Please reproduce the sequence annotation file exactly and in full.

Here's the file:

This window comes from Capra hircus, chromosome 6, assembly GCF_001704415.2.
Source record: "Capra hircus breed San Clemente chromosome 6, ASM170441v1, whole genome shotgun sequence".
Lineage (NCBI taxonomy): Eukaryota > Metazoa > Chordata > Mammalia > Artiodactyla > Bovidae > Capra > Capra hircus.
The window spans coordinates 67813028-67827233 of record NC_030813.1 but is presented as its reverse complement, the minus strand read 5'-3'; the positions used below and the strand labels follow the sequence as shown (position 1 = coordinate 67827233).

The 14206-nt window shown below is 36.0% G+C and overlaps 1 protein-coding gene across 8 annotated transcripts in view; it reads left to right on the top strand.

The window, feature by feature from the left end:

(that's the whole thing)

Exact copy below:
This window comes from Capra hircus, chromosome 6, assembly GCF_001704415.2.
Source record: "Capra hircus breed San Clemente chromosome 6, ASM170441v1, whole genome shotgun sequence".
Lineage (NCBI taxonomy): Eukaryota > Metazoa > Chordata > Mammalia > Artiodactyla > Bovidae > Capra > Capra hircus.
The window spans coordinates 67813028-67827233 of record NC_030813.1 but is presented as its reverse complement, the minus strand read 5'-3'; the positions used below and the strand labels follow the sequence as shown (position 1 = coordinate 67827233).

The 14206-nt window shown below is 36.0% G+C and overlaps 1 protein-coding gene across 8 annotated transcripts in view; it reads left to right on the top strand.

The window, feature by feature from the left end: